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Federal Guidance
Risk Assessment and Federal Guidance Programs:  

About Federal Guidance: Overview

Federal Guidance

Federal Guidance is a reference for federal and state agencies in developing rules and regulations to protect the American public from the harmful effects of radiation. It is developed and issued by EPA, with input from other federal and state agencies, and is signed by the President. Federal Guidance promotes protection of both the general public and the people who work with and around radiation every day.

EPA provides both guidance documents, which provide principles and policies for radiation protection, and technical reports, which provide current scientific and technical information used in radiation dose and risk assessment.

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Who develops federal guidance documents?

EPA has responsibility for developing federal guidance. This responsibility was transferred from the Federal Radiation Council to the newly formed EPA in 1970 under Executive Order 10831 and Reorganization Plan No. 3.

The authority to develop federal guidance policy recommendations was given to the Federal Radiation Council (FRC) by executive order in 1959. Over the next decade the FRC developed guidance dealing with a range of subjects from exposure of the general public to estimates of fallout from nuclear weapons testing. The FRC guidance reports are included on the Technical Documents page as Reports 1-8.

FRC's federal guidance provided the basis for most regulation of radiation exposure by federal and state agencies prior to the establishment of the EPA.

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Who uses federal guidance?

Federal and state agencies refer to federal guidance in developing radiation rules and regulations that affect public health.

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What is the difference between the guidance policy recommendations and the technical reports?

Federal guidance policy recommendations are signed by the President and issued by EPA. By signing these, the President provides a framework for use by federal and state agencies in developing regulations that ensure the public is protected from the harmful effects of ionizing radiation. Federal guidance policy recommendations are also an opportunity for the President to promote national consistency in radiation protection regulations.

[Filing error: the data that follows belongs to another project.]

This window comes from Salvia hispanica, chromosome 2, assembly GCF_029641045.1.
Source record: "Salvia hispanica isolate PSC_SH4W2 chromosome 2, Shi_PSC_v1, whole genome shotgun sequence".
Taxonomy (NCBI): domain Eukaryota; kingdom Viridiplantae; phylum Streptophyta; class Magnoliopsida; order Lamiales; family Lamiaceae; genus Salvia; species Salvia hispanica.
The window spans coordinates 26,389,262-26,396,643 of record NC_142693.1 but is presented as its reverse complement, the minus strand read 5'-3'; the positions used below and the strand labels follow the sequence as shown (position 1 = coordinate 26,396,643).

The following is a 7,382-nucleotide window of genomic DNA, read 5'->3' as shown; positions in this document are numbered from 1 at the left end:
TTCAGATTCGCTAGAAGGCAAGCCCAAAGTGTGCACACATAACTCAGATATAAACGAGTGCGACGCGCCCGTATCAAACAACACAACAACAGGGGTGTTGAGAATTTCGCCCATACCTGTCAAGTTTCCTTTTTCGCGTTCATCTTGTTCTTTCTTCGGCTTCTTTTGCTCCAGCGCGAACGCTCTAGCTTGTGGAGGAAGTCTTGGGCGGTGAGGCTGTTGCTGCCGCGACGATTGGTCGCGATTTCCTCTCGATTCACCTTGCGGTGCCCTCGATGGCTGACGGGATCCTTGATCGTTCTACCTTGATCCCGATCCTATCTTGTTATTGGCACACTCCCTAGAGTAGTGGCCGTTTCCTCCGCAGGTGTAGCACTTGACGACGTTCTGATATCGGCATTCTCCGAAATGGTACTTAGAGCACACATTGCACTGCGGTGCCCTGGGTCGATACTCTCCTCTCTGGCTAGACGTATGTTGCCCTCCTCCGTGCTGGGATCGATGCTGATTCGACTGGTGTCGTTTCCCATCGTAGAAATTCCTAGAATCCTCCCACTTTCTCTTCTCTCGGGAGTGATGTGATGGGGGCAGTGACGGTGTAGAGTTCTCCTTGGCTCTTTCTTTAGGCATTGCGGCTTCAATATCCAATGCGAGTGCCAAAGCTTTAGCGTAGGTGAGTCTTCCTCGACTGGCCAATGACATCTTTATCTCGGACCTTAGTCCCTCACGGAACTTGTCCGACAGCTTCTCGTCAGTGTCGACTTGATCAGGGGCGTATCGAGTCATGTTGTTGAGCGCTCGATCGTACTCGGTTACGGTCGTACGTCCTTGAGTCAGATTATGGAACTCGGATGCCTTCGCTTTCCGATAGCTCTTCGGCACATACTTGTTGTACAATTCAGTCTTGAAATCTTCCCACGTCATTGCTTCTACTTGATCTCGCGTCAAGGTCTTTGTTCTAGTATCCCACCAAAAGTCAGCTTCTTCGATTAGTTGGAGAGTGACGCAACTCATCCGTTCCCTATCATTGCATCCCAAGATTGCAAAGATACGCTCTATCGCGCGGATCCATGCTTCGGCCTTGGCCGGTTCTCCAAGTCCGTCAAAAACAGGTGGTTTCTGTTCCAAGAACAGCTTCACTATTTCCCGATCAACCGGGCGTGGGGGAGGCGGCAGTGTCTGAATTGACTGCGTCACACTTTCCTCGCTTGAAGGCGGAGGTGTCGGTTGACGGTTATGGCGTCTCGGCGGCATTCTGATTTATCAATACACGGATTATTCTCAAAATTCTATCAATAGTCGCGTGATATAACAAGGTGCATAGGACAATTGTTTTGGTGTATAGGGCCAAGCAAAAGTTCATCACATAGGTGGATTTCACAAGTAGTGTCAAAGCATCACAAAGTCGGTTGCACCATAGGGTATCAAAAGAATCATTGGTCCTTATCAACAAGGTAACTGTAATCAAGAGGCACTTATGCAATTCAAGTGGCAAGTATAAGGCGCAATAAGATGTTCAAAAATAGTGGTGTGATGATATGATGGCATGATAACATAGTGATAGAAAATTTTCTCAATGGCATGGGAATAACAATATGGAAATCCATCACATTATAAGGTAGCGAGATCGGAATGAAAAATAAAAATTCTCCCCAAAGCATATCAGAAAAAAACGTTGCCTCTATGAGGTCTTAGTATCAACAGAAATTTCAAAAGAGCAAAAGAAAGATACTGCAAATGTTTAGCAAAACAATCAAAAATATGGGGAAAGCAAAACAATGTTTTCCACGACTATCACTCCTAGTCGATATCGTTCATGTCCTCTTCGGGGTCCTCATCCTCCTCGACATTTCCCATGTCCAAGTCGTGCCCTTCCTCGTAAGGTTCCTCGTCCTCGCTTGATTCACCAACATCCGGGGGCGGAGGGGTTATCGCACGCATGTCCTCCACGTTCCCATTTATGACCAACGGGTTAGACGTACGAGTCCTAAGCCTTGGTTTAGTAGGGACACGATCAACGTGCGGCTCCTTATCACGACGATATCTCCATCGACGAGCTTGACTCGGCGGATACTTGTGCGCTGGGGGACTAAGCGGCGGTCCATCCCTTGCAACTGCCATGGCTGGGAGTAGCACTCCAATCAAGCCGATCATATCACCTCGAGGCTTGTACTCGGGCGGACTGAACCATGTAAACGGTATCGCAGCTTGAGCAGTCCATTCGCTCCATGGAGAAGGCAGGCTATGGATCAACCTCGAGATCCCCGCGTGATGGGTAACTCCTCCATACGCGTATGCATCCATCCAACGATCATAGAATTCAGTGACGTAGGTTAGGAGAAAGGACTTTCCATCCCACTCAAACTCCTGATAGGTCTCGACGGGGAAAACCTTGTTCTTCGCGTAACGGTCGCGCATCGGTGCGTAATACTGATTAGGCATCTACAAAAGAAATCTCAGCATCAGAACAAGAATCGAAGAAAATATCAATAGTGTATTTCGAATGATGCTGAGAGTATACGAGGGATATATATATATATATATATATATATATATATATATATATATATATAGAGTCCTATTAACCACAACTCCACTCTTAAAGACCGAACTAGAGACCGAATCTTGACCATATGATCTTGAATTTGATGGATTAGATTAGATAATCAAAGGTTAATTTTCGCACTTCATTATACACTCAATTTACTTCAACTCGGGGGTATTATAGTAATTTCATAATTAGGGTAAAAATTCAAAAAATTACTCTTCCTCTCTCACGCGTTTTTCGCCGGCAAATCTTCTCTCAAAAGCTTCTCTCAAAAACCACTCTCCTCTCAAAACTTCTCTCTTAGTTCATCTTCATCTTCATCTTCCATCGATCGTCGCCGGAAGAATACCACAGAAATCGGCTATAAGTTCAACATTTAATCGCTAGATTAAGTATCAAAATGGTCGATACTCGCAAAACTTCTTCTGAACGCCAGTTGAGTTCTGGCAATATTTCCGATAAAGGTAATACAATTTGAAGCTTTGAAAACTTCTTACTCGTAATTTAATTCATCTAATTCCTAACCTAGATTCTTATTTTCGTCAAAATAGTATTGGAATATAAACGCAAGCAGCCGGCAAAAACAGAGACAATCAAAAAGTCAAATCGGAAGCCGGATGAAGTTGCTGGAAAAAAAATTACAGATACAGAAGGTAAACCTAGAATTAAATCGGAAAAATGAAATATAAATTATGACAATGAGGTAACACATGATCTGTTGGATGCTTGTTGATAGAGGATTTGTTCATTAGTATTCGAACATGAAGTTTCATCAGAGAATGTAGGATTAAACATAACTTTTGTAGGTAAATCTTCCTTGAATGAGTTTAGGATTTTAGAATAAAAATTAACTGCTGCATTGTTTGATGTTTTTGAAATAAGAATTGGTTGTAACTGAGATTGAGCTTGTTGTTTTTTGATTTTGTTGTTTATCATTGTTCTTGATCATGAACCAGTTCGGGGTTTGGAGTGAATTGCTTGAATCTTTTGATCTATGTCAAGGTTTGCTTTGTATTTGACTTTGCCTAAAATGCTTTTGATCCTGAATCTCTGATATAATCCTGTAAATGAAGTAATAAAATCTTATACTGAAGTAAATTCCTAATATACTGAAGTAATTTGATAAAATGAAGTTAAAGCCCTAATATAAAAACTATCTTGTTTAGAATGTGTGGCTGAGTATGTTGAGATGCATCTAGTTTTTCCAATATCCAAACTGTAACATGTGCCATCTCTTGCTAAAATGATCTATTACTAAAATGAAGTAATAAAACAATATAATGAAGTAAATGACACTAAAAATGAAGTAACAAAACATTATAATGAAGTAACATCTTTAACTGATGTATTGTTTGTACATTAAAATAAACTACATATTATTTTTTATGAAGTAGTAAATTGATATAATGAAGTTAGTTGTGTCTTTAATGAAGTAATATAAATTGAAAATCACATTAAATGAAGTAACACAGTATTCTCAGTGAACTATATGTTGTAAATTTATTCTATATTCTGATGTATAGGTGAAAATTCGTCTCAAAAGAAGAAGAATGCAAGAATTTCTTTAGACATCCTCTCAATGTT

The federal guidance technical reports provide agencies and the public with up-to-date scientific and technical advances in radiation protection. Federal guidance technical reports are issued by EPA.

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How does EPA develop federal guidance policy recommendations and federal guidance technical reports?

The intent of federal guidance policy recommendations is to recommend broad radiation protection policy and to develop the tools for its consistent implementation across federal agencies. These recommendations are signed by the President.

Federal guidance policy recommendations focus on protection of the public under normal circumstances, protection of workers, and protection of workers and the public during emergencies.

In all of these areas, federal guidance recommendations are developed through a consensus-building process. EPA convenes interagency work groups to help draft and review these documents.

Federal guidance technical reports provide standardized methods and conversion tables for dose and risk assessment. There are several important sources of data that EPA relies on for developing radiation dose and risk coefficients, and some of these data change as science improves. Important examples include:

EPA closely follows the developments in science, but also relies on national and international expert groups for independent advice. Periodic assessments of the risk from radiation exposure are performed by expert committees of the U.S. National Academy of Sciences who issue reports on the Biological Effects of Ionizing Radiation (BEIR). There have been 7 BEIR reports thus far. EPA is now reviewing its radiation cancer risk assessment methods in light of the 2006 BEIR VII report and other new data.

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Must federal and state agencies follow federal guidance policy recommendations?

Federal guidance policy recommendations provide non-binding advice; it is not legally enforceable. Federal and state agencies have the authority to determine the details of their own regulations. Federal guidance recommendations and technical reports are intended as basic guidelines.

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